The hard truth is, no matter how many albums we review each year, there are always countless releases that end up overlooked. That’s why, this month, we’re bringing back our
No Album Left Behind
series, in which the Paste Music team has the chance to circle back to their favorite underrated records of 2021 and sing their praises.
We tend to view most forms of art with diminishing returns. A life-changing film or album will only hold up for you through a sense of nostalgia for the first time it really rearranged your brain. But for Lingua Ignota’s game-changing third album Sinner Get Ready, context is key.
Ever since the release of her first album All Bitches Die, the project has been a cathartic artistic vessel in order for singer and songwriter Kristin Hayter to exorcise demons surrounding her thoughts on religion and her own experiences of sexual assualt and domestic abuse. From that album to her 2019 breakthrough Caligula, Hayter had mixed attributes of doom and black metal, kitchen-sink instrumentation of early no-wave and Berlin art-rock, a flair for classical composition, all with her astounding vocals that could at one moment send ripples through your skin with her intense shrieks and leave you breathless with her emotive, operatic pipes the next.
On Sinner Get Ready—her first release for Sargent House—she leans more into the droning classical, chant-based material from Caligula while introducing a more minimal, Appalachian-folk influences to her orchestrations. Rather than building over slow, ornate swells of strings, many of the songs use a similar arsenal that would be used to soundtrack the unceremonious roadside burial of a disliked bootlegger in the Prohibition era. On certain songs, you hear the death dirge of a church organ and the buzzing of bottles and chimes being clanged together with high frequency, while a muddy banjo thuds along as its chords are plucked out in slow motion. All of this could be a product of her environment while creating the album: After moving to a very rural and isolated region of Central Pennsylvania, Hayter became fascinated with the history of the Mennonite community there, which inspired her to mix some of the Gothic imagery into Sinner’s slow-bubbling cauldron. On first listens, the lyrical content and vocal presentation of the album show Hayter staging her own religious revenge opera, stepping in as the surrogate mouthpiece for both a cruel god and those pleading for justice from on high.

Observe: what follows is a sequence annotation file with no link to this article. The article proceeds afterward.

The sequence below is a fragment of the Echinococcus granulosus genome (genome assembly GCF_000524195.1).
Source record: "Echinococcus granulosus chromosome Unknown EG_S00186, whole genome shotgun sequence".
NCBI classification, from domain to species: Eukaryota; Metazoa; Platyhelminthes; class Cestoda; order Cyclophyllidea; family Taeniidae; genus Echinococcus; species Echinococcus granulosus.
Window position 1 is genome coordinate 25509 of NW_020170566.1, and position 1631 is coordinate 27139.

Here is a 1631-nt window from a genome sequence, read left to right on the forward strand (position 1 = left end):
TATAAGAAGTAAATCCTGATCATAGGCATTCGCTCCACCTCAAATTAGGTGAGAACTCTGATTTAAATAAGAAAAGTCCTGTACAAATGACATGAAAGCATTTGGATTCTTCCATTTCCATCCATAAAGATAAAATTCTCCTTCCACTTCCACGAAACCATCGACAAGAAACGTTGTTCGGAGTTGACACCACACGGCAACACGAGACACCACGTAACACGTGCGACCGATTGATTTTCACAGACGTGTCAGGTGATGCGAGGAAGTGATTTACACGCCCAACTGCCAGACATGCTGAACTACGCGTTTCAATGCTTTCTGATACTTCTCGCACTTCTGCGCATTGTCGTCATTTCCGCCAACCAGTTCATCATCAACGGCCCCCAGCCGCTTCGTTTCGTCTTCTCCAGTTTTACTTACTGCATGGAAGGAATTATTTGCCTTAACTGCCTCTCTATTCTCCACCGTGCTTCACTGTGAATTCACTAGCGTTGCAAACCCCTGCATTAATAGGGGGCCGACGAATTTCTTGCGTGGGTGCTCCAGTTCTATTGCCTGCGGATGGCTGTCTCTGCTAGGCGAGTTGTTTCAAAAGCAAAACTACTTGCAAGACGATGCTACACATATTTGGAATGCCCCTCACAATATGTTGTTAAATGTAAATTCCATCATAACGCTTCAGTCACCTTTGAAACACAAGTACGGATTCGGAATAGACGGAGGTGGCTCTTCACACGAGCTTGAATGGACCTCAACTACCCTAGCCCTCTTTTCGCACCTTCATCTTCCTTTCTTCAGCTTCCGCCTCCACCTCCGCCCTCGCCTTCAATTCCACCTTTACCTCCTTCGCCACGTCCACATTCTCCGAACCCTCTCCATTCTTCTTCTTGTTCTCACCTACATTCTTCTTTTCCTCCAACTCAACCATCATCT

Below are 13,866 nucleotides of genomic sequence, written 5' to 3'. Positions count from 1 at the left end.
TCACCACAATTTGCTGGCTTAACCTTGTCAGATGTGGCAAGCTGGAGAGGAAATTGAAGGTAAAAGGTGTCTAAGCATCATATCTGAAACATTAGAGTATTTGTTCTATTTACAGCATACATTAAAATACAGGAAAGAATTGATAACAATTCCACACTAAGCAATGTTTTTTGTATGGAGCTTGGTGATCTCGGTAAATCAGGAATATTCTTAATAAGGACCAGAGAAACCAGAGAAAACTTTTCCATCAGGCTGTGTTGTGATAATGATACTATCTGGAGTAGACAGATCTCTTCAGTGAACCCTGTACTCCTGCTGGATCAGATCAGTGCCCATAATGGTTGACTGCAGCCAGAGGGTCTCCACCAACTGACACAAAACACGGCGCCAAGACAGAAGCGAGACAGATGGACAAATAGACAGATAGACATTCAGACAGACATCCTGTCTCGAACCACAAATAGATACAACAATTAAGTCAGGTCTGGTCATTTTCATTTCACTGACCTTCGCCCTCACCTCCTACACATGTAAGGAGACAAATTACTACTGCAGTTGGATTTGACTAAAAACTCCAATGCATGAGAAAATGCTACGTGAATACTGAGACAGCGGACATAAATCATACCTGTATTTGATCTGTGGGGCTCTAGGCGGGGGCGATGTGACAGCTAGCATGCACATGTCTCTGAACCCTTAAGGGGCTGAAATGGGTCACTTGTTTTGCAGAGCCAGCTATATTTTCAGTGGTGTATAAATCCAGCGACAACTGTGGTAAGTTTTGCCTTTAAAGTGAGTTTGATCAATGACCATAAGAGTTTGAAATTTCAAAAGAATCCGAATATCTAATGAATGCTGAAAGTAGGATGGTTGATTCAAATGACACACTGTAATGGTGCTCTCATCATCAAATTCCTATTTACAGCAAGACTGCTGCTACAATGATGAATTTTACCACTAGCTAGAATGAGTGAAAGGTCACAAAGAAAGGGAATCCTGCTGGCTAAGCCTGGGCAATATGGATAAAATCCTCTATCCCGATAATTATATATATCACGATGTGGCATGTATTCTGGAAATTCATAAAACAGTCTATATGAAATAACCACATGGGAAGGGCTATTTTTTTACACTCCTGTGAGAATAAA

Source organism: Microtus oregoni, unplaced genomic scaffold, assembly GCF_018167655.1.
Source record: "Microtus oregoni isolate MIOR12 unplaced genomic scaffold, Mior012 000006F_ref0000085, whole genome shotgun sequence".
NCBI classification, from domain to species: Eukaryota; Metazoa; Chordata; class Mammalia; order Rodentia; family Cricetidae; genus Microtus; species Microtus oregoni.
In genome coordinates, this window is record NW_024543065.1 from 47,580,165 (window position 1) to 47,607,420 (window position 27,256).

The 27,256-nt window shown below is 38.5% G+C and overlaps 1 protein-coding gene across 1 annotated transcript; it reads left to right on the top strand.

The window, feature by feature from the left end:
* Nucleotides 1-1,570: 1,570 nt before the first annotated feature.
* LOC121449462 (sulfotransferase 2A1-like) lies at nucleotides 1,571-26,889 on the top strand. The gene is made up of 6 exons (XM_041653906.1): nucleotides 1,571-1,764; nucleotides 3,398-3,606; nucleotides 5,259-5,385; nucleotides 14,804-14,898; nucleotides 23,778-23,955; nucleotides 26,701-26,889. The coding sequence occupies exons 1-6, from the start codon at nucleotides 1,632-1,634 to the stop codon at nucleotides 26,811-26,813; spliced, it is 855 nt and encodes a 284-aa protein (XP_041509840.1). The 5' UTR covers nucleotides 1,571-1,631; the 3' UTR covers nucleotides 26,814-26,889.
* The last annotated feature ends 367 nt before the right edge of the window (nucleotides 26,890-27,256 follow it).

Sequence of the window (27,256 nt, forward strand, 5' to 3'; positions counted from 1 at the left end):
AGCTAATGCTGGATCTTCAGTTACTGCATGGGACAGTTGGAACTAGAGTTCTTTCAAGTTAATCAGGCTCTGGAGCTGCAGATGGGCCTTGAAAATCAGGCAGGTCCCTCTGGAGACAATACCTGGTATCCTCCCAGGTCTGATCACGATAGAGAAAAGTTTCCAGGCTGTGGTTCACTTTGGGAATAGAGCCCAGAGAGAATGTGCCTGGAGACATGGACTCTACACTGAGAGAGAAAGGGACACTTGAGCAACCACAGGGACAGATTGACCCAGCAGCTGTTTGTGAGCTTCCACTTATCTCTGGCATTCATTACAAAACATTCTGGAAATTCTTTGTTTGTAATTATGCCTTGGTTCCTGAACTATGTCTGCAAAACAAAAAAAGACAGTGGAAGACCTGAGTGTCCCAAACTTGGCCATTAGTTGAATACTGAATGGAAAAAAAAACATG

Throughout the album’s nine tracks, she strategically places audio of disgraced televangelist Jimmy Swaggart, who, after preaching a very fire-and-brimstone approach to the gospel, was caught in a series of scandals involving sex workers in the ’90s, resulting in a famed cue-the-waterworks televised confession. In press surrounding her album, Hayter has explained that she wanted the album to be a takedown of figures who maintain a righteous persona in their public lives, but were anything but when the shades were drawn. It was a tremendous narrative through line to dig into when the album was released back in August, but something shifted earlier this month when Hayter was invited as a guest on Anthony Fantano of The Needle Drop’s livestream for a lengthy interview.
In their talk, Hayter shed more light on something she had previously alluded to while interacting with fans on Twitter, which was that she had recently escaped a mentally, physically and sexually abusive relationship with Daughters frontman Alexis Marshall—allegations she later detailed in an extensive written statement. One horrific moment of abuse that she cited resulted in a back injury that required surgery. In her and Fantano’s discussion, Hayter explained that this horrific experience was the main source of pain that she tried to explore on Sinner. Not only was she looking to famous figures like Swaggart who are ingrained in pop culture when we think of snake oil salesmen, but she also used these intense meditations as a way to shine a light on a dangerous wolf who had been running around unchecked in our supposedly supportive musical community.